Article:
Frankenchicken, farming and the cost of living crisis – BBC

My phone pings and it's another link to hours of undercover filming.
This will be the third night in a row I'm sitting at my desk, coffee in hand, scrolling through footage.
After 10 years as a rural affairs correspondent, I'm familiar with being sent secretly filmed videos from inside farms.
But the volume I'm getting is new. As is the nature. In the past, pictures would only highlight illegality or the abuse of animals. Now it's showing common practices, which are legal.
They all tell the same story, overcrowded poultry sheds, deformed limbs and high numbers of deaths.
We think it's the right time to tell the story of how the UK became home to millions of "Frankenchickens".
The term "Frankenchicken" was coined by animal welfare campaigners to describe genetically selected, fast-growing breeds.
According to Kate Parkes, a poultry expert at the RSPCA, the standard organic chicken grows to its weight for slaughter in 81 days. In fast-growing breeds it's just 35 days.
Ms Parkes said the most commonly used fast-growing breed is the Ross 308.
The Eating Better Alliance (which comprises organisations including the RSPCA, WWF and Friends of the Earth) claims 850 million chickens are reared for meat in the UK each year.
Of those, 95% are said to be reared in intensive indoor units.
The Department of Environment, Food and Rural Affairs (Defra) states England produces 90 million chickens a month.
As with many things, the demand dictates what our supply chain looks like.
What constitutes cheap is subjective, but there's no denying that depending on where you shop, the price of a chicken is roughly the same as a takeaway coffee, making the meat a popular staple for many households.
According to an Eating Better Alliance report, poultry overtook red meat sales for the first time in 2017. It now accounts for more than 50% of overall meat consumption.
BBC Look North was granted access to a so-called Frankenchicken business in Yorkshire.
Fearing reprisals from extremists, the farmer – who we are only naming as Will – agreed to an interview on condition the name of his family-run farm and its location was not shared.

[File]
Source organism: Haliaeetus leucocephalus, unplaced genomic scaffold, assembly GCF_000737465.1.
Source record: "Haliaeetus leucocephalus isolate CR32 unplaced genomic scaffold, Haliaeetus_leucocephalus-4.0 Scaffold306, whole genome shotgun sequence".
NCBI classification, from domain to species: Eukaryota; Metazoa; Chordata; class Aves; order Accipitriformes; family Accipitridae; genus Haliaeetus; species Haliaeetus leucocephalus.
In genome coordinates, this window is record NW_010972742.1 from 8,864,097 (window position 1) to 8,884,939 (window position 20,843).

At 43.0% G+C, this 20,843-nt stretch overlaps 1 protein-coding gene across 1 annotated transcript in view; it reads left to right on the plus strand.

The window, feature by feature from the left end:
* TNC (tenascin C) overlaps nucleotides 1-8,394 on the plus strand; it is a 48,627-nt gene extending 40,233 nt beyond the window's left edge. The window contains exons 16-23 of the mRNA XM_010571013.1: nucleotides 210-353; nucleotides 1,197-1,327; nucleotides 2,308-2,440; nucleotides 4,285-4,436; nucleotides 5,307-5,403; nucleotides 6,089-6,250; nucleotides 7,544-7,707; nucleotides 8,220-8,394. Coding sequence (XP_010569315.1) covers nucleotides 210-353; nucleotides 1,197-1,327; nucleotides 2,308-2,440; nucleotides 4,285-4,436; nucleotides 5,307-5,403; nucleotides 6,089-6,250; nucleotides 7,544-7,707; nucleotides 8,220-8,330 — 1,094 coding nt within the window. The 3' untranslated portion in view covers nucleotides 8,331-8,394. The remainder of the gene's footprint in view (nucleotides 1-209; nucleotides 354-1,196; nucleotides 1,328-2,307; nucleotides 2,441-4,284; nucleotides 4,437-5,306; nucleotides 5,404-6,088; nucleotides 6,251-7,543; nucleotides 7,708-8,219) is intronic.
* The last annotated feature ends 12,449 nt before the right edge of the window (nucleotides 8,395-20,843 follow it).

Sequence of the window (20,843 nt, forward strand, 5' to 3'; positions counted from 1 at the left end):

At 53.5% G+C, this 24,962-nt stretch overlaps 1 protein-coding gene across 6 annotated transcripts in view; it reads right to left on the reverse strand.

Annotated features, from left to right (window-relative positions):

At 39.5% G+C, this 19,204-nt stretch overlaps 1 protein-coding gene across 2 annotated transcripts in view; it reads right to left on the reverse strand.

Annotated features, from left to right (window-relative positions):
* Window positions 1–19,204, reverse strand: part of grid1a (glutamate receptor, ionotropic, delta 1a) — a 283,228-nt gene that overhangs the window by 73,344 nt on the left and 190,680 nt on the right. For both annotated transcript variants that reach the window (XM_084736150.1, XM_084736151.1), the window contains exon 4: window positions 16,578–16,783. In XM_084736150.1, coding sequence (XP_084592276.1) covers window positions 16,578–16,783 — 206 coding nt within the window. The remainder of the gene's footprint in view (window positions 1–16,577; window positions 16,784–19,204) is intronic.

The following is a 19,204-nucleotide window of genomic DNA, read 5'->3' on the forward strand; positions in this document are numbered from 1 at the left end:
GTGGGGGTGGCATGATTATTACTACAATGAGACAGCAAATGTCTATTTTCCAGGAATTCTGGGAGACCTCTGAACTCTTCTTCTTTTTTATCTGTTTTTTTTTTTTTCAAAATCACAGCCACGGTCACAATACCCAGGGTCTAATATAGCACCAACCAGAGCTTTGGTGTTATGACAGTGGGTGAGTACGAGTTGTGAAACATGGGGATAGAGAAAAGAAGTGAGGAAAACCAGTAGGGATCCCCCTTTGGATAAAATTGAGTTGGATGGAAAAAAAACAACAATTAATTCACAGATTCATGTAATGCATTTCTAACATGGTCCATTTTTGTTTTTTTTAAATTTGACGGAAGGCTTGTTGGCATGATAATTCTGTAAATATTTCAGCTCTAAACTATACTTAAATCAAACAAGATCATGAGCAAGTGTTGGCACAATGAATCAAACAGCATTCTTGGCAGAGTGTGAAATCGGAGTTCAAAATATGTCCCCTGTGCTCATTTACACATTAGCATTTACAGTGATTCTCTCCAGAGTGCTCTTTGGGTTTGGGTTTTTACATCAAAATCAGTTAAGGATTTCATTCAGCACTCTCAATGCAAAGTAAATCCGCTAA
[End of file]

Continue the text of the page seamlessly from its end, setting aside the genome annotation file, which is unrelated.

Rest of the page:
Showing us around his sheds, Will – who used the term Frankenchicken himself – clearly wanted to show the farmers' side.
"I only want my birds to be healthy and happy," he said.
"I've done this for 20 years, 365 days a year, I could not – without doubt – work in an industry where I thought the animals I was producing were suffering."
Will explained there were 37,000 chickens on his farm. All were 13 days old and weighed roughly half a kilo, he said. When they are 35 days old and 2.2 kilos, they will be slaughtered.
None of the secretly filmed footage seen by the BBC was recorded on Will's premises. He told us he was aware of the footage but felt it did not represent the industry as a whole.
He claimed "the majority of farms are adhering to all the rules" and said he was constantly "evolving and improving" welfare standards.
"We are growing healthy chickens."
Challenged on his decision to rear "Frankenchickens" and not free-range birds, he replied: "It's consumer demand that drives what we grow in the sheds."
If more people wanted free-range chickens he "wouldn't have any problems moving towards that system", he said.
For Will, the industry is market-led and farmers "are being told to produce a standard bird."
Will added that producers were "price-takers, not price-makers", with supermarkets and processors dictating what was paid.
He also thinks the demand for cheap chicken is "being driven by the cost of living crisis".